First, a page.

Wednesday, 27 January 2016

Can a Bounce Cheque Impact My CIBIL Score?

A bounced cheque spell trouble as it not only means levying of charges by the bank where the account is held but could lead to legal action also. Ideally the issuer of the cheque must ensure that his account is funded, there is no mismatch or any other discrepancy in the cheque or the account which can cause the cheque to be dishonored. However there might be times when due to some reason or another, a cheque may bounce; so what are the after effects of a cheque bounce. As stated above the bank imposes a fine which may range from Rs. 200 to 500; depending on who the payee is, a penalty may be imposed by them too and of course there is an impending threat of legal action. But does a bounced cheque impact the credit score in any way? Yes and No…….
Does a Bounced Cheque Impact the CIBIL Score?
Let us look at an example to understand the impact of a bounced cheque on the individual’s credit score.
Arun issues two cheques, one for his monthly rent and the other one for credit card payment. Both cheques bounce. While the one which is for the rent will attract only cheque returns charges, the one which is for credit card payment will result in cheque returns charges being imposed by the bank and the credit card company both along with the late fee penalty by the card issuer. The rent cheque bouncing will not be reported to the credit rating agency; hence it has no impact on the CIBIL score. Any credit card payment cheque being dishonored will be reported to CIBIL and hence it will lower the CIBIL rating.
Depending on who the payee is; a bounced cheque may or may not impact the credit score as the case may be.
Contrary to popular understanding, when a cheque is issued for payments that are not related to any form of debt, a bounced cheque results only in levying of penalty and a possible legal action but there is no impact on the credit score. Since credit rating agencies collect data and information related to credit cards and loans, banks do not report all bounced cheques to them.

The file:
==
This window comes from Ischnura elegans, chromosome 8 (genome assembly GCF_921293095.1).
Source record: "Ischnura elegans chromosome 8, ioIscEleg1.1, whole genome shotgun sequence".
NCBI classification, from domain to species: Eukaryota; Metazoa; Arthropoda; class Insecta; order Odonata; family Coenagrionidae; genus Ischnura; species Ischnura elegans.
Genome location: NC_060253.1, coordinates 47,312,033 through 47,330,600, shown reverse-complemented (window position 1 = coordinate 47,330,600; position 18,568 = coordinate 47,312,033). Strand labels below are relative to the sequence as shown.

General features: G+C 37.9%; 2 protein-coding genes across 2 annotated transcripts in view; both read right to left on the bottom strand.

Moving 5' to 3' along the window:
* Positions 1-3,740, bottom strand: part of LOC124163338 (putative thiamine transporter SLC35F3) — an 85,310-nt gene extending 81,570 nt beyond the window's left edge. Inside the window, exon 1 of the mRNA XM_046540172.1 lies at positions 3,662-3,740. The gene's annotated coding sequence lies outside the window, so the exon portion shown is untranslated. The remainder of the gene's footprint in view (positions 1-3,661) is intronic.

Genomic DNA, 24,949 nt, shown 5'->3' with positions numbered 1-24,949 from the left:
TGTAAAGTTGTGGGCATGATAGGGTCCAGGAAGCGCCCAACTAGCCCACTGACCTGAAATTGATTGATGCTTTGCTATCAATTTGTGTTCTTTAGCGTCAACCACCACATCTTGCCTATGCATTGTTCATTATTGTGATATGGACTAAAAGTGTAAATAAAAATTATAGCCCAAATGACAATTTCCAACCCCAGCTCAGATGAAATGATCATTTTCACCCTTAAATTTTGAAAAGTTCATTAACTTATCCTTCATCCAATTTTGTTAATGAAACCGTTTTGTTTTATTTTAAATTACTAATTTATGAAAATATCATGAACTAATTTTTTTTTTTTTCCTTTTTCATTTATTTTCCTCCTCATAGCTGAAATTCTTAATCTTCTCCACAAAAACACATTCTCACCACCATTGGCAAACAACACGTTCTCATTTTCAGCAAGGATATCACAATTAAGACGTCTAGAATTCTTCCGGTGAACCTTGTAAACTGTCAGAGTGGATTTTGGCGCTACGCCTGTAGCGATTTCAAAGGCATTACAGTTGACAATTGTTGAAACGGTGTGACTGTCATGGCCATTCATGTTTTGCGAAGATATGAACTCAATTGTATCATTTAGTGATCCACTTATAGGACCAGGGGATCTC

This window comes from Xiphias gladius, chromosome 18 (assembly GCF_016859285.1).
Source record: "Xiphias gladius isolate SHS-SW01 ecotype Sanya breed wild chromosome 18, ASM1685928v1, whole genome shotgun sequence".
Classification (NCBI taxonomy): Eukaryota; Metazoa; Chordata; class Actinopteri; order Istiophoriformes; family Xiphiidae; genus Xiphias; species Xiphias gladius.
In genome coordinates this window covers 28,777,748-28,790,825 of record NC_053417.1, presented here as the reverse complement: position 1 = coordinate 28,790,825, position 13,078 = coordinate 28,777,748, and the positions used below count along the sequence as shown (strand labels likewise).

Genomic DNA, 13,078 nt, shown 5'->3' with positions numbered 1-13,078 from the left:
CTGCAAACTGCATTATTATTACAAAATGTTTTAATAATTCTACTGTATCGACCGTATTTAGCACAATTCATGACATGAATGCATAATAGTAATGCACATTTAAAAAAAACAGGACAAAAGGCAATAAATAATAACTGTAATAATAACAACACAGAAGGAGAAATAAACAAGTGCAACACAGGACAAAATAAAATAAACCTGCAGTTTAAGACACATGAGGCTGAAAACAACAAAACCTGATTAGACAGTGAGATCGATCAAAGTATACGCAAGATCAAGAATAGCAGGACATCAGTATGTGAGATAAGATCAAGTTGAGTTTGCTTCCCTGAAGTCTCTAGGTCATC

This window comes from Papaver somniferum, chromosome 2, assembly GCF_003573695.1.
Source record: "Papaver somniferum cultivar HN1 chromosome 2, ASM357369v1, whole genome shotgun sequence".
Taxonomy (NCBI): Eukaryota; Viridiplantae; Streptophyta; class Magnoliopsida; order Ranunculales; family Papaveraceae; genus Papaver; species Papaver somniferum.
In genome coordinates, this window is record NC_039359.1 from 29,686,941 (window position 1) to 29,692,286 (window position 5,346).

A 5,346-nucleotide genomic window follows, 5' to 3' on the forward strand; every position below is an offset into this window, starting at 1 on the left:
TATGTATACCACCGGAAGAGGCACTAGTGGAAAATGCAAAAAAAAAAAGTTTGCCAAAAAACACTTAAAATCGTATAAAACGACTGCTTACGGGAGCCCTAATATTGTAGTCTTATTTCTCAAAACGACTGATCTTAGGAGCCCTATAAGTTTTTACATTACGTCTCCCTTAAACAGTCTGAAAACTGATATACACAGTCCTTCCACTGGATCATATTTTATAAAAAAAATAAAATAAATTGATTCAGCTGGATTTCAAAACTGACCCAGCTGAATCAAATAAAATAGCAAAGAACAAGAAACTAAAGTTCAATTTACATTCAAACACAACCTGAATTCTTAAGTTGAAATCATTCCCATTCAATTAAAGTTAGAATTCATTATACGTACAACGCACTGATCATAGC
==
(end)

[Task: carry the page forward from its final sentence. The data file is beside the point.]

Obviously when a cheque issued for payment for a loan EMI or a credit card payment is returned the banks are responsible for reporting it to the concerned credit rating agencies because they relate to debt payments. A bounced cheque means delayed or missed payment which impacts the CIBIL score. Do remember that even when an auto debit mandate falls through due to insufficient funds (or some other reason like an account freeze etc), though it’s not a bounced cheque technically, it will be reported to the credit agencies which causes the credit score to fall.
A debt repayment cheque being dishonored also results in imposition of high penalties and fines.  These fines and late payment charges are generally mentioned in credit card application form or the loan agreement documents. Apart from the impact on credit score they result in financial setback too.
Another factor to bear in mind is that even a single bounced cheque (for debt repayments) can have an immense negative impact on the CIBIL score. It will reflect on your credit report for years and can dampen the chances of getting fresh loans.
In case one is running short of funds explore the option of paying the minimum amount due for the credit card. Though this option has its own pitfalls but will save you from a negative hit on the credit score and imposition of high charges. For loan EMIs you could directly contact the banks and can request them to delay the cheque debit for a few days if possible; the bank is not liable to this but if you have been responsible borrower in the past they might agree to consider your request.
If a cheque has bounced due to the bank’s fault and it still shows in your credit report you can contact the credit rating agency; there is a mechanism laid out to solve a CIBIL dispute which can help you in getting such an error removed from your CIBIL Report.


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